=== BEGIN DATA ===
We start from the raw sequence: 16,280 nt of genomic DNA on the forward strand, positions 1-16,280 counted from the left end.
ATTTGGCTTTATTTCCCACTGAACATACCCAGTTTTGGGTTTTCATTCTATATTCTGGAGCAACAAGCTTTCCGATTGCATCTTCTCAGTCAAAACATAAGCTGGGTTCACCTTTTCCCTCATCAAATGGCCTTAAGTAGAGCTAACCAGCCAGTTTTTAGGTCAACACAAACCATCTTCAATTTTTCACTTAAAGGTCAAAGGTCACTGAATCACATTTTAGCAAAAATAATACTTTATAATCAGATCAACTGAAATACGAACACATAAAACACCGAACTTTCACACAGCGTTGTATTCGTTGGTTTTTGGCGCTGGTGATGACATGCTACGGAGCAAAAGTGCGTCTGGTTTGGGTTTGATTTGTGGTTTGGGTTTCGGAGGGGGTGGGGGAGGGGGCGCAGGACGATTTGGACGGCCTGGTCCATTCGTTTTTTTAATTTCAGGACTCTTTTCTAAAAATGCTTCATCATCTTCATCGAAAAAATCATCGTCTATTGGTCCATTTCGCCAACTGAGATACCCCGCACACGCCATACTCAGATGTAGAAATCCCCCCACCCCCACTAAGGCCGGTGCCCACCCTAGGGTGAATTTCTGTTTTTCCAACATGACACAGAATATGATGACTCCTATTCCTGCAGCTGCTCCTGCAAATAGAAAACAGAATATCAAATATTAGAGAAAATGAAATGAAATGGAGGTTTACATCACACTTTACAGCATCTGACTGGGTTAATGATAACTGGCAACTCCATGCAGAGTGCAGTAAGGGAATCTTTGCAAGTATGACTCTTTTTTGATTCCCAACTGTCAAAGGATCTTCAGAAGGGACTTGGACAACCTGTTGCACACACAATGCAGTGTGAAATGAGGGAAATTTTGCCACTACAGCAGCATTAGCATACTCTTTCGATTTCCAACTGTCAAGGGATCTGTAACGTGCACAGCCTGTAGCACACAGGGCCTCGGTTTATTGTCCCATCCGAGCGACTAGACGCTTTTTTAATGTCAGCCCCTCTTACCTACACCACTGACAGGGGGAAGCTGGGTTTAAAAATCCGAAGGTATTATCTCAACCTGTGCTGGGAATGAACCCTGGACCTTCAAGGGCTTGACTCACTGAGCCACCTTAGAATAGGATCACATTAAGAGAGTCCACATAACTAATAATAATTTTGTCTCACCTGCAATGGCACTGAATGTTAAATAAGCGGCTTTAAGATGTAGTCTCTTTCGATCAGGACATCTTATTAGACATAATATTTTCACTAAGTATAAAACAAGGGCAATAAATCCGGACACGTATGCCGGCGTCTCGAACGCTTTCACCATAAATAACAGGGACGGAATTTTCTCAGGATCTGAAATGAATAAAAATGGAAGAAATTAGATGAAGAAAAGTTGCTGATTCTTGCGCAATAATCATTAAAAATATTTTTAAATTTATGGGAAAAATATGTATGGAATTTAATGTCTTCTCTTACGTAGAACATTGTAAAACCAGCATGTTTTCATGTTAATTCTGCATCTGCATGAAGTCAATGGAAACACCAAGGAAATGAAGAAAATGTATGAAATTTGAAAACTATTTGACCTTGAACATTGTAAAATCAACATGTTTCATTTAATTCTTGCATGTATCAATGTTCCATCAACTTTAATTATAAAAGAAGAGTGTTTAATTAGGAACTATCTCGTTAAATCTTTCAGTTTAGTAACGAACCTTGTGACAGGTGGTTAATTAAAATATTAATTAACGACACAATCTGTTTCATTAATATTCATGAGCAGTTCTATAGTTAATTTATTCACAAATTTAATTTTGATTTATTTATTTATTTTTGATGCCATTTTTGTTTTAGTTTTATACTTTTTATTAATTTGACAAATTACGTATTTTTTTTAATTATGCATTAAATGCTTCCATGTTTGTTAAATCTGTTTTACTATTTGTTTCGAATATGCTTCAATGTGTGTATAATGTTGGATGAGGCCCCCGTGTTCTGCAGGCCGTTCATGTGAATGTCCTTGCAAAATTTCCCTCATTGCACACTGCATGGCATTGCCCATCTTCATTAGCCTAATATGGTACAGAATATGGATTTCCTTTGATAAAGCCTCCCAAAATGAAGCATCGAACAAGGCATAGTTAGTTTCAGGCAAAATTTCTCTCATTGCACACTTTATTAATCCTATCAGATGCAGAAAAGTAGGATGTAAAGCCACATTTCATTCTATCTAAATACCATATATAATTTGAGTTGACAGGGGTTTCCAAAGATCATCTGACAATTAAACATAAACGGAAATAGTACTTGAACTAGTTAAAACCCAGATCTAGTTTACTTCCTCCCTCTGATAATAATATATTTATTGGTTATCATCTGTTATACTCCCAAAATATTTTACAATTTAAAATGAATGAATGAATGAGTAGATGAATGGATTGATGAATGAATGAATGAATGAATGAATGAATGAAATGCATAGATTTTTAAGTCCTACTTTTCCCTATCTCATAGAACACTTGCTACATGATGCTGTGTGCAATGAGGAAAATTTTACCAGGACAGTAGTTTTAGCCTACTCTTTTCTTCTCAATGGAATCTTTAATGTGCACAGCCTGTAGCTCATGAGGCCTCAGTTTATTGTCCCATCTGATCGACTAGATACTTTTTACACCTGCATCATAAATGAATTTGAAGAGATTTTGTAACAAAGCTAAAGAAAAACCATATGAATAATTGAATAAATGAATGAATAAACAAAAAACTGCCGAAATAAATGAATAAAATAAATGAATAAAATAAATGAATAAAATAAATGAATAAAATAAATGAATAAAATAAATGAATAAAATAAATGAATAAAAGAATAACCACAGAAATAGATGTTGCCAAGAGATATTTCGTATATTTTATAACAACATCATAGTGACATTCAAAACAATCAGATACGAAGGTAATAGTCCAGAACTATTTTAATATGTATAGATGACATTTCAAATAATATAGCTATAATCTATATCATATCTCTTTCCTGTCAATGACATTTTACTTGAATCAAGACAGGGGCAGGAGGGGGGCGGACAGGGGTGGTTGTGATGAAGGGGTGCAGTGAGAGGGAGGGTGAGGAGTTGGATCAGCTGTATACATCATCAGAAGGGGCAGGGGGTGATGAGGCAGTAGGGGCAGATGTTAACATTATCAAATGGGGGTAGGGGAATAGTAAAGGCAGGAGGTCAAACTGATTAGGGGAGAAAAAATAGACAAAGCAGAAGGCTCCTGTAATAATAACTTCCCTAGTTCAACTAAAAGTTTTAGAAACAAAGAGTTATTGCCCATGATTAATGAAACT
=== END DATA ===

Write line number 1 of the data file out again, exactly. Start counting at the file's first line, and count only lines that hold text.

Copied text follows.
We start from the raw sequence: 16,280 nt of genomic DNA on the forward strand, positions 1-16,280 counted from the left end.